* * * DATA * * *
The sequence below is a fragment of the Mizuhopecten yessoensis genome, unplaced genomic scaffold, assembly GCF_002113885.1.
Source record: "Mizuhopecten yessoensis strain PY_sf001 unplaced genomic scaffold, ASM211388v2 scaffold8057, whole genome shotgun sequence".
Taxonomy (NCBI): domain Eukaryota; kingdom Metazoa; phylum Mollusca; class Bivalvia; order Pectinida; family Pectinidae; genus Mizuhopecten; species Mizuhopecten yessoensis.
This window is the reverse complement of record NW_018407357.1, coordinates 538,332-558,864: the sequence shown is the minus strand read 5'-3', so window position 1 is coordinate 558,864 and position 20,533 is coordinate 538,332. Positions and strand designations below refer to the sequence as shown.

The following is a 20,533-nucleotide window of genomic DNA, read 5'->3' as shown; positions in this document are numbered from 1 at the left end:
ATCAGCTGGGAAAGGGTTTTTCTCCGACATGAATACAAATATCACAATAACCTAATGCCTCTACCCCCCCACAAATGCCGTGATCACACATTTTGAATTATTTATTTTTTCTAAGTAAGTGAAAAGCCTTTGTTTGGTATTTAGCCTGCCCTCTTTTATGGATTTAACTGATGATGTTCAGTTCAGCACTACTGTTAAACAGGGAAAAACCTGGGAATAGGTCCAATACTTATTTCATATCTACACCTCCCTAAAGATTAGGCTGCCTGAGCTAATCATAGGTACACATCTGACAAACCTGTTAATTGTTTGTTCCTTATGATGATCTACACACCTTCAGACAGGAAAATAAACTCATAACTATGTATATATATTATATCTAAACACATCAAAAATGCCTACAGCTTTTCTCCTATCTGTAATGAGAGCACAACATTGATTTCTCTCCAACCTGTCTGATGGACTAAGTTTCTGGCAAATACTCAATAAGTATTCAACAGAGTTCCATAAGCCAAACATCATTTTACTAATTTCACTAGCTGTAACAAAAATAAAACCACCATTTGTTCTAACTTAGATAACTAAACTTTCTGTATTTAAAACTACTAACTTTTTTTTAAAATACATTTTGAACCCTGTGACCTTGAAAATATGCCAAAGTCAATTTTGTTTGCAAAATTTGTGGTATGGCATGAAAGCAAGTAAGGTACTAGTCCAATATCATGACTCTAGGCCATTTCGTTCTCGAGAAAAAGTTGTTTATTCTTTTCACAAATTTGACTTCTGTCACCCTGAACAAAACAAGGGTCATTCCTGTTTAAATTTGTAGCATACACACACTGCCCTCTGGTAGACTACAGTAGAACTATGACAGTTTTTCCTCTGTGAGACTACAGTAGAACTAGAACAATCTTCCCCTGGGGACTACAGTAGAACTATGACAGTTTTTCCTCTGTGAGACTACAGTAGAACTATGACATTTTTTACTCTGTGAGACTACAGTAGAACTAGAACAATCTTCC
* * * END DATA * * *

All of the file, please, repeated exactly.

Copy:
The sequence below is a fragment of the Mizuhopecten yessoensis genome, unplaced genomic scaffold, assembly GCF_002113885.1.
Source record: "Mizuhopecten yessoensis strain PY_sf001 unplaced genomic scaffold, ASM211388v2 scaffold8057, whole genome shotgun sequence".
Taxonomy (NCBI): domain Eukaryota; kingdom Metazoa; phylum Mollusca; class Bivalvia; order Pectinida; family Pectinidae; genus Mizuhopecten; species Mizuhopecten yessoensis.
This window is the reverse complement of record NW_018407357.1, coordinates 538,332-558,864: the sequence shown is the minus strand read 5'-3', so window position 1 is coordinate 558,864 and position 20,533 is coordinate 538,332. Positions and strand designations below refer to the sequence as shown.

The following is a 20,533-nucleotide window of genomic DNA, read 5'->3' as shown; positions in this document are numbered from 1 at the left end:
ATCAGCTGGGAAAGGGTTTTTCTCCGACATGAATACAAATATCACAATAACCTAATGCCTCTACCCCCCCACAAATGCCGTGATCACACATTTTGAATTATTTATTTTTTCTAAGTAAGTGAAAAGCCTTTGTTTGGTATTTAGCCTGCCCTCTTTTATGGATTTAACTGATGATGTTCAGTTCAGCACTACTGTTAAACAGGGAAAAACCTGGGAATAGGTCCAATACTTATTTCATATCTACACCTCCCTAAAGATTAGGCTGCCTGAGCTAATCATAGGTACACATCTGACAAACCTGTTAATTGTTTGTTCCTTATGATGATCTACACACCTTCAGACAGGAAAATAAACTCATAACTATGTATATATATTATATCTAAACACATCAAAAATGCCTACAGCTTTTCTCCTATCTGTAATGAGAGCACAACATTGATTTCTCTCCAACCTGTCTGATGGACTAAGTTTCTGGCAAATACTCAATAAGTATTCAACAGAGTTCCATAAGCCAAACATCATTTTACTAATTTCACTAGCTGTAACAAAAATAAAACCACCATTTGTTCTAACTTAGATAACTAAACTTTCTGTATTTAAAACTACTAACTTTTTTTTAAAATACATTTTGAACCCTGTGACCTTGAAAATATGCCAAAGTCAATTTTGTTTGCAAAATTTGTGGTATGGCATGAAAGCAAGTAAGGTACTAGTCCAATATCATGACTCTAGGCCATTTCGTTCTCGAGAAAAAGTTGTTTATTCTTTTCACAAATTTGACTTCTGTCACCCTGAACAAAACAAGGGTCATTCCTGTTTAAATTTGTAGCATACACACACTGCCCTCTGGTAGACTACAGTAGAACTATGACAGTTTTTCCTCTGTGAGACTACAGTAGAACTAGAACAATCTTCCCCTGGGGACTACAGTAGAACTATGACAGTTTTTCCTCTGTGAGACTACAGTAGAACTATGACATTTTTTACTCTGTGAGACTACAGTAGAACTAGAACAATCTTCC